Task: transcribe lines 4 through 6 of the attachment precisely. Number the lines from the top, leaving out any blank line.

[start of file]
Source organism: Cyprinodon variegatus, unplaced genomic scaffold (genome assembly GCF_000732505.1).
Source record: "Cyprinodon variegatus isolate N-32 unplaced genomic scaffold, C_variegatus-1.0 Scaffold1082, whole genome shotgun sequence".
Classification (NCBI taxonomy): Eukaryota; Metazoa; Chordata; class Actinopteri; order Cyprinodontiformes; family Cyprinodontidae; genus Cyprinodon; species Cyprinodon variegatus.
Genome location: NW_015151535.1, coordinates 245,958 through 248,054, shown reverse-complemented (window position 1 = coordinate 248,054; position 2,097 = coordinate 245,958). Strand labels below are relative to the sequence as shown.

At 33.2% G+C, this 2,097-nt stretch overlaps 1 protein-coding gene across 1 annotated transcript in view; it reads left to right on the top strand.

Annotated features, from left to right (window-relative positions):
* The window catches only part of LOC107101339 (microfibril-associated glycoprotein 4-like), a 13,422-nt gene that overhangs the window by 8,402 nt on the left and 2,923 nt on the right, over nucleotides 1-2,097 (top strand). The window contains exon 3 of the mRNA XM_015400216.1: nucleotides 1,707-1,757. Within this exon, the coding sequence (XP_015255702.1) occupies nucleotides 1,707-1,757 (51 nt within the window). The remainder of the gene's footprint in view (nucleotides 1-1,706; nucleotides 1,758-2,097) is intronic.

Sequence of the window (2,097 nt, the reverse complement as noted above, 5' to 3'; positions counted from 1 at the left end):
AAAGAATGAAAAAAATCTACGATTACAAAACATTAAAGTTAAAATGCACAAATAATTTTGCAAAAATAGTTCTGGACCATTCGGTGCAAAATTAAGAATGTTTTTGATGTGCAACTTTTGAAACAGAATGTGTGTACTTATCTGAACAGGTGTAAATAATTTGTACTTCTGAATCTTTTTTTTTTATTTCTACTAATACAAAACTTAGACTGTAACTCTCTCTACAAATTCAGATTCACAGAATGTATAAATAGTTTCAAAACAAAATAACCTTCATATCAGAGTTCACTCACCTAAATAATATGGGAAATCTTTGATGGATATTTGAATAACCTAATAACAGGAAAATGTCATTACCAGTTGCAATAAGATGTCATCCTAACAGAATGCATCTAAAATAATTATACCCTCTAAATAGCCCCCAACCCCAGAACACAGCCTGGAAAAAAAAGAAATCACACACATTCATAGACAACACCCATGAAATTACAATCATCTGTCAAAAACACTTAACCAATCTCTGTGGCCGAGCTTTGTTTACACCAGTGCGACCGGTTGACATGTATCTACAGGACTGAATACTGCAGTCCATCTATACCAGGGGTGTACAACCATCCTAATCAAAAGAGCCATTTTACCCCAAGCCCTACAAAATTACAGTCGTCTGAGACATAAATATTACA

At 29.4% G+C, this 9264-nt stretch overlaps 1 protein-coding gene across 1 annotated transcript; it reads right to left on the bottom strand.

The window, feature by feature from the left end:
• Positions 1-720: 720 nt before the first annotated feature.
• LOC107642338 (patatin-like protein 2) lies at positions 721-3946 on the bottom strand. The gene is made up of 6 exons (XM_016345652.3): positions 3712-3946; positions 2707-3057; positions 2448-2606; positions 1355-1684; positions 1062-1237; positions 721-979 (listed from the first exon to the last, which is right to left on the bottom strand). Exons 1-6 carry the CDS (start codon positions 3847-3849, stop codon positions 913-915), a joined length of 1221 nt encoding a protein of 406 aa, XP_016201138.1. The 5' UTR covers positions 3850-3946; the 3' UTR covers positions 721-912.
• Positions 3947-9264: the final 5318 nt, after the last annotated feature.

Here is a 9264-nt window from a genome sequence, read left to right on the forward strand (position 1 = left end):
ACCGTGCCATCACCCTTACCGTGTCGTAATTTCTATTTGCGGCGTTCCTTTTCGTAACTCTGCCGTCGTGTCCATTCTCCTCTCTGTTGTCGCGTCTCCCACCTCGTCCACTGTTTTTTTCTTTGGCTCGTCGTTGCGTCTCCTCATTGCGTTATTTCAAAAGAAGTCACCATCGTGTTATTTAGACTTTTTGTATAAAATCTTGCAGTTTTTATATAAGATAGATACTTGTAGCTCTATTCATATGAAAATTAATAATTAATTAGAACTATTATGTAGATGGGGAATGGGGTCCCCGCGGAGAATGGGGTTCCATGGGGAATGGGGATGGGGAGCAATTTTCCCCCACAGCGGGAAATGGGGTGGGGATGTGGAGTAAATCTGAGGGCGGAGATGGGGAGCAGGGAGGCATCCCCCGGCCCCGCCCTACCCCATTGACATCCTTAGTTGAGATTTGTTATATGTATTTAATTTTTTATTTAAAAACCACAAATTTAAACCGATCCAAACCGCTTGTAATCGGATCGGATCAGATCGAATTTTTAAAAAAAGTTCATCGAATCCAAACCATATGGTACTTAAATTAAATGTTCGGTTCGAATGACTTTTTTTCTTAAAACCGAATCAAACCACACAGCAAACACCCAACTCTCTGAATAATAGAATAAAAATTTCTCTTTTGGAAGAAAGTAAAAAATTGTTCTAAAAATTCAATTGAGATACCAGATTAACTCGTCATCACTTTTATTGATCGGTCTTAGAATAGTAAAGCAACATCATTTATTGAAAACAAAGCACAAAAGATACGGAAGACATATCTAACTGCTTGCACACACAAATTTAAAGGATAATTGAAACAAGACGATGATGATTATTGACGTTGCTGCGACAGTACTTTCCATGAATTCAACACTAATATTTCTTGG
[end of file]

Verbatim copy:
Genome location: NW_015151535.1, coordinates 245,958 through 248,054, shown reverse-complemented (window position 1 = coordinate 248,054; position 2,097 = coordinate 245,958). Strand labels below are relative to the sequence as shown.

At 33.2% G+C, this 2,097-nt stretch overlaps 1 protein-coding gene across 1 annotated transcript in view; it reads left to right on the top strand.

Annotated features, from left to right (window-relative positions):